It looks like a local version of Starsky and Hutch is watching over downtown Rosario. (click on picture to enlarge)
“If your pictures aren’t good enough, you are not close enough” is probably one of the most famous quote in the history of photography. It is attributed to war photographer Robert Capa and is a great example of the impact of words taken out of their context. Indeed, with this quote, Capa was actually comparing war photographers that went on the front line to the ones that were less risk prone, and therefore preferred to stay in the back. In other words, to get good picture, one had to go where the action was.
Nevertheless, this quote is nowadays often used in its litteral meaning, that is “getting physically close to your subjects is part of the recipe for better pictures”. It was also with that idea in mind that participants to the Street Photography Now Project were asked to shoot close to their subjects for a whole week. I therefore exclusively mounted my 35mm lens for the last few days and hit the street with the restriction to only shoot within 2 meters of my subjects. Here are some reflections based on this experiment :
I) Equipment Choice
When shooting within two meters of your subjects, your choice of lenses will pretty much be restricted to 35mm or wider. Not that you can’t use a 50mm lens, yet in this case, most of your shots would fall in the category of street portraits. This is where the use of a 35mm lens gets interesting at short distances, it allows you to include both your subject and its environment in the field of view. It is not only about your subject, but also about what is happening in the street around him.
I always pre-focused my lens to 1.5 meters while walking in the streets. This choice of distance is the result of many previous experiments, and it basically means that my main subject will encompass about 1/4 of the 35mm lens’ field of view. This is obviously a personal choice and is part of the aesthetics of my pictures. With time, I have learnt to adjust my position to keep that 1.5 meters distance. It also allows me to skip on the focus routine and therefore gain some time to get candid shots. Obviously, I do adjust the focus when a better composition can be reached at a different distance.
III) Interaction with subjects
When shooting at 1 to 2 meters, you basically enter within your subject’s private space. Unless you find yourself in a very crowded area, you will get spotted in most cases. Shooting close to your subject means interaction, be it a smile, a “thanks” or a little chat. Remember that you intruded into another person’s private space, so even though what you are doing is legal, take time to interact when you feel your subject asks for it.
IV) Some challenges
Shooting with wide angle lenses at close distances brings up a set of challenges that you’ll need to take into account :
- distortion will appear with a slight tilt of your camera. Disproportionate faces, large hands, small legs are all common examples of distortion induced by wide angles. It therefore means that some gymnastics will be needed to keep your camera straight, only if distortion is an issue to you obviously.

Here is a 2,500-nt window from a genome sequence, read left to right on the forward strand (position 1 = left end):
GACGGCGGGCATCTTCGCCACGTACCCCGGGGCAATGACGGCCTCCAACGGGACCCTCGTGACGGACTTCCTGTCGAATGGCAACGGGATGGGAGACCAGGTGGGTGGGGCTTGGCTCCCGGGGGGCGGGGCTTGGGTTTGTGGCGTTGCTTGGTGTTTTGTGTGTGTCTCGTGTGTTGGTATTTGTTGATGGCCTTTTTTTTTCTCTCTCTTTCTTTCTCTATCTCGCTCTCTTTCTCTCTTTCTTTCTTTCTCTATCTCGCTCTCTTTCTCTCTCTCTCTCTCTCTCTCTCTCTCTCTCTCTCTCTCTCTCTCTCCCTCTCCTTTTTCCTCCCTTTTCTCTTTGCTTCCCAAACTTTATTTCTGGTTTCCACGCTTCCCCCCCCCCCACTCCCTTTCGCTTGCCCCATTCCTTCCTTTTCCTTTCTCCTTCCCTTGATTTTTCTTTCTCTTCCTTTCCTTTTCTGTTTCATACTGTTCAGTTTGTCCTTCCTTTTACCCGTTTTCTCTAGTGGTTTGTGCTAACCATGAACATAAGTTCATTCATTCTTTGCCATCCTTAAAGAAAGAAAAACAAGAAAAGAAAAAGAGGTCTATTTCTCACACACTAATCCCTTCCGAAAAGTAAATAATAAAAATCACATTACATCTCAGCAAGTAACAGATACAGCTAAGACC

- depth of field will be much shorter. This is especially true for cameras with large sensors, as the zone of sharpness might be only a few centimeters long when located at 1 meter from your subject. Focusing correctly might result a challenge, especially if you like to shoot wide open as I do.
- motion blur might happen when moving subjects pass by you at close distances. As a general rule, at a given speed, motion blur will be perceived more as your subject gets closer to your lens.
The end word : does it result in better pictures ?
In general, I would say that getting closer to your subject does lead to better picture. This is probably the result of personal preferences, but after viewing thousands of street photography pictures, I’d say that physical proximity is often the common variable to the shots I appreciate. Reflecting further on it, I’d say it is simply due to fact that most of them show a balanced interaction between the subject and his environment in terms of proportions. Add to this that shooting from very close will often mean eye contact (or a detailed view on the subjects’ expressions), and you also get a privileged view on your subjects’ psychology and their whereabouts. Isn’t it what street photography is mainly about ?
When one spends as little as two days in a city like Ushuaia, it is obviously difficult to get a good feel of life in its streets. Therefore, what we are left with is a collection of impressions, probably a bit naive, of what stood out and will remain in one’s memory. Here is therefore a series that resulted of a couple walks, or better said, these is how I perceived Ushuaia. (click on pictures to enlarge)
The first sight when one arrives in Ushuaia, that is mountains whose flanks host the city.
Early morning, only a few souls decide to brave the cold weather
Birds flirt in front of a grounded boat.
Humans are busy with their lives like in any city.
Like any harbour, Ushuaia got a street with a couple strip clubs.
Cars were brought from far away, built strong to resist the harsh winters.
Though sometimes cash probably made one revisit its expectations.
As you can see, there aren’t that many people in the streets of Ushuaia. A few passer-by’s here and there, going from one heated place to the other. Yet in a land where temperatures ever hardly raise over 5 degrees celsius, how could it be different?
Ushuaia might be the end of the world, but a kid’s world is exactly the same as in Northern cities. They bear with the freezing temperatures much better though and I must have looked like an Eskimoo to them. (click on pictures to enlarge)